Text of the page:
Blue makes us feel calm, while some shades of blue, like sky blue, evoke wonder.

Some of these psychological effects are rooted in the deep past, such as with the colors green, red, and yellow. Others are more recent. For instance, it’s commonly accepted in the scientific community that human beings only recently gained the ability to discern the color blue. Blue is very, very rare in nature. So rare, in fact, that scientists think that we had no reason to take note of it at all.

Researchers speculate that it wasn’t until we gained the ability to create blue pigments that we really appreciated the color. Cave paintings from around 20,000 years ago don’t contain the color blue. But around 6,000 years ago, humans created the first blue pigments, and suddenly, the color blue cropped up in our early artwork.

More recently, a dye was created from the semi-precious stone called lapis. Once this rich dye made its debut, the color blue became prominent in art. Not long after, it was favored by the royals of Egypt and, later, it was highly prized by medieval Europeans. They, too, used the color blue to denote royals. From the earliest days of our ability to appreciate the color blue, it has signified power, confidence, and authority.

Of course, we’re generalizing here somewhat. Not all colors mean the same to all people. For instance, we mentioned above that the color brown makes most people feel a bit…dirty. But some people love the color brown. To a brownie or chocolate lover, the color brown may represent wholesome comfort. To a volunteer, the color red—think American Red Cross—may represent altruism. A prisoner, meanwhile, may come to develop a deep loathing for the color orange.

The way certain colors make us feel, and how we can make use of those reactions, is referred to as color theory. But it’s not as simple as mint green is a pretty color. It’s more like, green makes me feel vibrant, energized, and alive. There is a psychological aspect to this that you must understand before you can truly put color to good use.

However, the color associations we cover below are generalizations somewhat. While they are true in a general sense, they don’t apply universally to all people. However, they apply to enough people that some of the biggest companies in the world use color theory in their branding. You should too.

One last thing before we move on. There are cultural considerations to take into account. For instance, many Americans associate the color green with money. But someone from the European Union probably doesn’t harbor that association. Yet a person from any English speaking country gets what you mean when you say, ‘That company is going green.’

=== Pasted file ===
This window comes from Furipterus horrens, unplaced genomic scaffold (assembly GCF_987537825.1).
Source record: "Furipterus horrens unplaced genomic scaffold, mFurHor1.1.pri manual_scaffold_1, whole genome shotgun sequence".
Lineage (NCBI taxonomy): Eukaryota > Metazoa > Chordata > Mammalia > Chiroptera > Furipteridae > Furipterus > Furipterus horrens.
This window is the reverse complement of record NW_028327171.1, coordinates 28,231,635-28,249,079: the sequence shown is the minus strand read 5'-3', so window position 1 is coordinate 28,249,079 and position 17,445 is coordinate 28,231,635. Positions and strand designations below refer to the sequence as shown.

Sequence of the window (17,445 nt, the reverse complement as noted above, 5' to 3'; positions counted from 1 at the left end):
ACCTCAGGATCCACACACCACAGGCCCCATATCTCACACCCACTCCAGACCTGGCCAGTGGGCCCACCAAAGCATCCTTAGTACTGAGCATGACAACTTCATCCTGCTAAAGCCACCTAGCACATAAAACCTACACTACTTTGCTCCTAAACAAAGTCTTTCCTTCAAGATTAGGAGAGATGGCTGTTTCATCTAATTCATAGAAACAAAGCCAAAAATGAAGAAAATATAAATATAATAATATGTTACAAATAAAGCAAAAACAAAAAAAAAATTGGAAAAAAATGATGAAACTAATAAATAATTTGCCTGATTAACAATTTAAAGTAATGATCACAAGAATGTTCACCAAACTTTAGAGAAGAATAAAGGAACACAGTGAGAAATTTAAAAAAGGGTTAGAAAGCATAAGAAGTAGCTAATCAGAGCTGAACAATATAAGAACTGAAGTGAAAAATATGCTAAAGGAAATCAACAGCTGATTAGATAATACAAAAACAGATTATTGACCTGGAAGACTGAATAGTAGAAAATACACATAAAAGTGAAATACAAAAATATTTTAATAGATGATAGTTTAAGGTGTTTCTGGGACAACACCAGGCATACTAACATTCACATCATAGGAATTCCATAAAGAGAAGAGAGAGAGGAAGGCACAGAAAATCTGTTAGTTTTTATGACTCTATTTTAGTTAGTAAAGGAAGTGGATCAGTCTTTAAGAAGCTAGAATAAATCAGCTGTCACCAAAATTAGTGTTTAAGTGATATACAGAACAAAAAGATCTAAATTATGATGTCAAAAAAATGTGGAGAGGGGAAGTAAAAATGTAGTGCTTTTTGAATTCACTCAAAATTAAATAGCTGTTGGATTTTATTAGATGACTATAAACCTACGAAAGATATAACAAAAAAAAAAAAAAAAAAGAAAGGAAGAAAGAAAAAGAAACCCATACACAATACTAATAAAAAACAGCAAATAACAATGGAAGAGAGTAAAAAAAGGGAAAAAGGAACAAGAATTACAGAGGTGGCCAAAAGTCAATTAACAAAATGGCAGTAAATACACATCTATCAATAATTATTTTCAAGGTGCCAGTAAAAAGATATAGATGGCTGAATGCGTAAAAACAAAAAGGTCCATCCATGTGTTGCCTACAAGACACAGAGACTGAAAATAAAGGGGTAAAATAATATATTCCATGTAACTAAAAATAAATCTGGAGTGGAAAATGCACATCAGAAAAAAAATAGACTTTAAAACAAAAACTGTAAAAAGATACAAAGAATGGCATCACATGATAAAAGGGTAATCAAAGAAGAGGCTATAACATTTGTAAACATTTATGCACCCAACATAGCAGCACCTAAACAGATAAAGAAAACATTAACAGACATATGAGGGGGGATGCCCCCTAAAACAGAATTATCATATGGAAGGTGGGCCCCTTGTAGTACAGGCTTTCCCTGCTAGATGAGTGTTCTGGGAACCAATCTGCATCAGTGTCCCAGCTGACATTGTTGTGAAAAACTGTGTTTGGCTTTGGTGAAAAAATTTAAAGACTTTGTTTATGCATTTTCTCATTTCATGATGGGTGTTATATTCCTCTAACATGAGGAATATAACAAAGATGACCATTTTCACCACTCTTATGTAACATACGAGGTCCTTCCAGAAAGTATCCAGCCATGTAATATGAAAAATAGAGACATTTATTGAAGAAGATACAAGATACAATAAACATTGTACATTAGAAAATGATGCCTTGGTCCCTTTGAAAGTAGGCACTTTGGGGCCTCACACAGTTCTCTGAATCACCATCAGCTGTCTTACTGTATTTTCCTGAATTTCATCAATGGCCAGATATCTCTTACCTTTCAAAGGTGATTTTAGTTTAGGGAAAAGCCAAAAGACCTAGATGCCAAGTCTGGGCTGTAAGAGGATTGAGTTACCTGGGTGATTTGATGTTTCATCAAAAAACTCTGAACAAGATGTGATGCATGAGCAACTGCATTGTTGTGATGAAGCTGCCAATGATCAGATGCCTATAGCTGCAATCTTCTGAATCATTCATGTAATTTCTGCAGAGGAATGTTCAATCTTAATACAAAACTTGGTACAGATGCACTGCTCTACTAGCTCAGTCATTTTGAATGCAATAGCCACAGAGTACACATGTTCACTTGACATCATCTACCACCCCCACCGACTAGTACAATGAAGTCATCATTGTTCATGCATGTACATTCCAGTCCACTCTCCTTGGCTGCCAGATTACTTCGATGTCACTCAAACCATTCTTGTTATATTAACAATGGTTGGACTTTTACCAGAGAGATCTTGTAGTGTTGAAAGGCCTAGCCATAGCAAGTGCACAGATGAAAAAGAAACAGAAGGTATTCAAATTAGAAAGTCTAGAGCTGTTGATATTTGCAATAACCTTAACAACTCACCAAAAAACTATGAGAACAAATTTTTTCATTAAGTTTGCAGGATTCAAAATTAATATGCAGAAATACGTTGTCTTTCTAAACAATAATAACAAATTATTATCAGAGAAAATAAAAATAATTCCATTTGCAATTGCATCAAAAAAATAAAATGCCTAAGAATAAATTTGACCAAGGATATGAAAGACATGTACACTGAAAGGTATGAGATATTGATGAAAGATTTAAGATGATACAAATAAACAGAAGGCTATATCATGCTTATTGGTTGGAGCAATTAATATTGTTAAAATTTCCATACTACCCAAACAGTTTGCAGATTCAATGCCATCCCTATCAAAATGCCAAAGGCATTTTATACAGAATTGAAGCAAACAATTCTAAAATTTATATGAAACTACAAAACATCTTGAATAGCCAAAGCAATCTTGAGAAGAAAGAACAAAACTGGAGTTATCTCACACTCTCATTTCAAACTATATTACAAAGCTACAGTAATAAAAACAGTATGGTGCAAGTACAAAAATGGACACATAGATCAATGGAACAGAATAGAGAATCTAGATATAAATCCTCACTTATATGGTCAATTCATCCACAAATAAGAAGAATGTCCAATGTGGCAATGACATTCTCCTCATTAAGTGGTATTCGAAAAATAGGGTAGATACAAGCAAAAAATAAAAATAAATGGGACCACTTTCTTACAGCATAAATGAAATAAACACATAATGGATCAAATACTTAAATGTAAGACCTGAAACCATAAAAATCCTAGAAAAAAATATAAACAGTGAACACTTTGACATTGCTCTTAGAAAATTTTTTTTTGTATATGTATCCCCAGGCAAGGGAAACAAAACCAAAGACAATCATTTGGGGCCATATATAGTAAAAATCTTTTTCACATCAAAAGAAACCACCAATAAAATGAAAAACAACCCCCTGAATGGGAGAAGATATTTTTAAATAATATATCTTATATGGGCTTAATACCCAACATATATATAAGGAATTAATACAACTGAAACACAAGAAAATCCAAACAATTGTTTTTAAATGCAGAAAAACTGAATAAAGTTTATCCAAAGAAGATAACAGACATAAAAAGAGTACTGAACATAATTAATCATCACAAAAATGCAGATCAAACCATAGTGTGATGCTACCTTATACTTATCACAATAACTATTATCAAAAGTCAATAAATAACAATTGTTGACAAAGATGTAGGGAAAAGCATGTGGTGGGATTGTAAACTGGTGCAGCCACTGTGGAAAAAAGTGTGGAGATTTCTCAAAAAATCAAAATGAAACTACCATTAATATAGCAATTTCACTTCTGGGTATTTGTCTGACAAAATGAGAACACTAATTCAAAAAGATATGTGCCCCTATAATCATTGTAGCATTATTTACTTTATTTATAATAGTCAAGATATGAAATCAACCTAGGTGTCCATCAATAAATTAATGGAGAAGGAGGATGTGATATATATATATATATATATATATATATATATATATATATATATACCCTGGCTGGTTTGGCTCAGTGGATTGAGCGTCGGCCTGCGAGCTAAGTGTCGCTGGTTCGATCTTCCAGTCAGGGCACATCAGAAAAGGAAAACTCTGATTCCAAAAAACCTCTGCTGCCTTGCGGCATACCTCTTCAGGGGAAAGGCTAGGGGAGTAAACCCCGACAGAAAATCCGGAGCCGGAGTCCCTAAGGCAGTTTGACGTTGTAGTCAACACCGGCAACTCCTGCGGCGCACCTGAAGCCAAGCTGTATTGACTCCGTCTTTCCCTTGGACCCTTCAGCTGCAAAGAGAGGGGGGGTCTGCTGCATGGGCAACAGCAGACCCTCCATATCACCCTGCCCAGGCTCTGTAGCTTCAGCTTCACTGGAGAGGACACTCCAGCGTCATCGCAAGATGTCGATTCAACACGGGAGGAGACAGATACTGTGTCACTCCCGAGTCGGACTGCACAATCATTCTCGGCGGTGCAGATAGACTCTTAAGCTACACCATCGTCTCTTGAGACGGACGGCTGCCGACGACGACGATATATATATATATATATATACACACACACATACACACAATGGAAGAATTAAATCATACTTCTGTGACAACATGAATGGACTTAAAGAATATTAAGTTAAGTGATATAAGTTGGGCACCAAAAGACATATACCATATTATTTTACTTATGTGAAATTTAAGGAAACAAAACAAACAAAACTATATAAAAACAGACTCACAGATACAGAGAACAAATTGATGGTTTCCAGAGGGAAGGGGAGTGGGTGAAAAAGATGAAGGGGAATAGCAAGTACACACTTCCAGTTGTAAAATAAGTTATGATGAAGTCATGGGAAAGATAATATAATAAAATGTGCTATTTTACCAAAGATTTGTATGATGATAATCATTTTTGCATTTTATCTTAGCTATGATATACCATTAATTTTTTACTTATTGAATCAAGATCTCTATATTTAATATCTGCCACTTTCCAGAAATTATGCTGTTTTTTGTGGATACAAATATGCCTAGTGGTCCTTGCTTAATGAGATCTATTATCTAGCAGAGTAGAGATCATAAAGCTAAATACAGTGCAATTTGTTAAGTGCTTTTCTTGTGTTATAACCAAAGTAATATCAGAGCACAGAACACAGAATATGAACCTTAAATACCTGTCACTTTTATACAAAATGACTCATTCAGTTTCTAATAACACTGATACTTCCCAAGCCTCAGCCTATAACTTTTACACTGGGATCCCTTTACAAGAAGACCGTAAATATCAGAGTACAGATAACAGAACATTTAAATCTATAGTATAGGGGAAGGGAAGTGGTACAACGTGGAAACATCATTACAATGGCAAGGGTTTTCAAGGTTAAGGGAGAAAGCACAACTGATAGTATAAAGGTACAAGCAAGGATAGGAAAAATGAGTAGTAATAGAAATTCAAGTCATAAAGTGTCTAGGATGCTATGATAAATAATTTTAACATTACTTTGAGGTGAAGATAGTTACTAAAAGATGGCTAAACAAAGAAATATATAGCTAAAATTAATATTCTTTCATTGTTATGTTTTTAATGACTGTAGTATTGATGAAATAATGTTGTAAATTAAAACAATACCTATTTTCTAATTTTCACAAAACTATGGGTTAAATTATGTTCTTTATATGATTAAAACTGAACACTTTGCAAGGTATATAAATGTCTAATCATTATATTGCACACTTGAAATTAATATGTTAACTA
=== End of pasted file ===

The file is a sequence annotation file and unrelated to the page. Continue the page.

logo design works, logo design samples, logo design examples

Client Case Study: The power of color in branding can not be underestimated. If you do then you are depriving your brand of one of the best tools to create an emotional bond with the target audience. As you can see above, for our client Pecking Tales fast food restaurant, we used one main color and a deeper share from the same palette to create impact and narrative effectively, resulting in stunning looking brand identity.

The Power of Color in Branding

Here’s a secret: what people feel about you is more important than what people think about you. In the same way, what customers feel about your brand is more important than what they think of it. Savvy marketers couple this psychological reality with colors to create truly stellar visual branding.

In a very real sense, if you nail your look and feel, you create a sort of security blanket. You see, over time, smart visual branding can bolster your sales and can help you through economic downturns. Campbell’s Soup is well known for offering a wide variety of tasty soups. But when you hear the name, what do you see in your mind’s eye? Do you see a bowl of soup, or do you see the iconic Campbell’s Soup can? If you’re like most people, you see the soup can.  Campbell’s Soup can means quality soup to most people.